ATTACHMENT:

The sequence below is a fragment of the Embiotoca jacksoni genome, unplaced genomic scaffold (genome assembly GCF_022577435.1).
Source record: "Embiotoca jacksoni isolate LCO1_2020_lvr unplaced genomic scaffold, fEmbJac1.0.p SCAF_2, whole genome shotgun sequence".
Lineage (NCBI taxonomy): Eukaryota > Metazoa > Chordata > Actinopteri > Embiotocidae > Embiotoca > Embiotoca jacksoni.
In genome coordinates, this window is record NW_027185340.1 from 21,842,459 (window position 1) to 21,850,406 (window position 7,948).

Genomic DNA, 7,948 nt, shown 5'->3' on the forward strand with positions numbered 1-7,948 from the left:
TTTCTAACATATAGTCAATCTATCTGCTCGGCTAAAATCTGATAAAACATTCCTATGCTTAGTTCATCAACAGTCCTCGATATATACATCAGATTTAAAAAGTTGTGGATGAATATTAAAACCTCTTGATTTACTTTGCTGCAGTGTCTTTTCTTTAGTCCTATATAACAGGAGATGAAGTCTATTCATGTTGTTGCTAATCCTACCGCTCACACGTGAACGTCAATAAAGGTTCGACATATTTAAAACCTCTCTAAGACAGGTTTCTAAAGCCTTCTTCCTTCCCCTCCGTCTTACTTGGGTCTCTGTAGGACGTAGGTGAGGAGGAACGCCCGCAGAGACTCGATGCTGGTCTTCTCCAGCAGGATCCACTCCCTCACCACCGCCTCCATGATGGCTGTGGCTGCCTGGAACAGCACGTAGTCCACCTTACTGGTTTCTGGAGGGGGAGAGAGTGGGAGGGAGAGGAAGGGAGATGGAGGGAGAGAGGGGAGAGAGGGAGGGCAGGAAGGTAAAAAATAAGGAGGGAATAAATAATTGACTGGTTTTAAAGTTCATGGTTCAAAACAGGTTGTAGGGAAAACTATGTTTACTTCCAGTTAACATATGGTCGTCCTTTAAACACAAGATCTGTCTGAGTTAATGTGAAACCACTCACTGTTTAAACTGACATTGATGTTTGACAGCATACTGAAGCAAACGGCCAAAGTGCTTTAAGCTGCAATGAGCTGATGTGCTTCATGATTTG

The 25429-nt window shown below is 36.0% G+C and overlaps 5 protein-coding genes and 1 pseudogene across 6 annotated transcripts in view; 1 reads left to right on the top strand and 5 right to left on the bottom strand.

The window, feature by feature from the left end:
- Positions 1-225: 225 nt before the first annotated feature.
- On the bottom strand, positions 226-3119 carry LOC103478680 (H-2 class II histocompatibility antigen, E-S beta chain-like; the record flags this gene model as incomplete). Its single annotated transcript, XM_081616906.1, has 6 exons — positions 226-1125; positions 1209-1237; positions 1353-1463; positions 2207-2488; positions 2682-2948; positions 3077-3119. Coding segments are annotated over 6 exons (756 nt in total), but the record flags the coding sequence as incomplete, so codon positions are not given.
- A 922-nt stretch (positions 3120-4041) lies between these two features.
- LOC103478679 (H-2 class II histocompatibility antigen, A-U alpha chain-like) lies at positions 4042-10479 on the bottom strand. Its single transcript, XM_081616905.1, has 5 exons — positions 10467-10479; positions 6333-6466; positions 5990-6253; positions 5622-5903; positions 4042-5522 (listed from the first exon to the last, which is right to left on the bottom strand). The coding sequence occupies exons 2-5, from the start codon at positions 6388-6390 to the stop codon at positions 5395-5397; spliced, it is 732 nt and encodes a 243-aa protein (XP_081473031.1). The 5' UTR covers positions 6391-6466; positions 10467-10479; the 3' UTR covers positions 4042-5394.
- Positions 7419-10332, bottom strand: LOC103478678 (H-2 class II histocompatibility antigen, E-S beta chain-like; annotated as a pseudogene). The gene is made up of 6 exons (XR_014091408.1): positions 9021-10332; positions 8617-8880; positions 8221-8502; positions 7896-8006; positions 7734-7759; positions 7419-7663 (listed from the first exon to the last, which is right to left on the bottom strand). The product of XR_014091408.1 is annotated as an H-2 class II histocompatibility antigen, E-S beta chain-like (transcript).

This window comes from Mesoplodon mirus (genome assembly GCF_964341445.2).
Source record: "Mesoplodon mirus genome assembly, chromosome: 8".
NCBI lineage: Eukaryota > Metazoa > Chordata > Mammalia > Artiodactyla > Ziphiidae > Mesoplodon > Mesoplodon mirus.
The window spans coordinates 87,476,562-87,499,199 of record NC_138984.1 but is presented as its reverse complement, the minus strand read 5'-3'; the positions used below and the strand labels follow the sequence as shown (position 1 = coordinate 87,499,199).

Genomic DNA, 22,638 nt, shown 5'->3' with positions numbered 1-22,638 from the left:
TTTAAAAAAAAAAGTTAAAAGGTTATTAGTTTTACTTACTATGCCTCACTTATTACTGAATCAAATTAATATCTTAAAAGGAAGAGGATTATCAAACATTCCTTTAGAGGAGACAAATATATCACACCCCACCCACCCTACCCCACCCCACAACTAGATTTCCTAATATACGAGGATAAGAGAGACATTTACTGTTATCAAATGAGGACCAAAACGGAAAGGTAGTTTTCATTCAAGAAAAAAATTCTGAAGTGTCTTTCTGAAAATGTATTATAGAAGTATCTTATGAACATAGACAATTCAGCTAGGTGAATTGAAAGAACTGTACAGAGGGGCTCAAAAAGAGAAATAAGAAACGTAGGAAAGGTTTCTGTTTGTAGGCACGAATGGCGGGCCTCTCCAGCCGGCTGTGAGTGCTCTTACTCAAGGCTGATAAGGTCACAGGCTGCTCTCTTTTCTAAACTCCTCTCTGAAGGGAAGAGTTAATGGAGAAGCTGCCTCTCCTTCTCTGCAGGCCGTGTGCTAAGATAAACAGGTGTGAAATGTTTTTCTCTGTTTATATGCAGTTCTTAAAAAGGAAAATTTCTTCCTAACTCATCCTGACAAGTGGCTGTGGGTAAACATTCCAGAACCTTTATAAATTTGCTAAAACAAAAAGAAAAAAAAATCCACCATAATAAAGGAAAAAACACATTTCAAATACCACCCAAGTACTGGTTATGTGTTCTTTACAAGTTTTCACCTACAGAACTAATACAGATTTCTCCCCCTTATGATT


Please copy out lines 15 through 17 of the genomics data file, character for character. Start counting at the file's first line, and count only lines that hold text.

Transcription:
Source record: "Mesoplodon mirus genome assembly, chromosome: 8".
NCBI lineage: Eukaryota > Metazoa > Chordata > Mammalia > Artiodactyla > Ziphiidae > Mesoplodon > Mesoplodon mirus.
The window spans coordinates 87,476,562-87,499,199 of record NC_138984.1 but is presented as its reverse complement, the minus strand read 5'-3'; the positions used below and the strand labels follow the sequence as shown (position 1 = coordinate 87,499,199).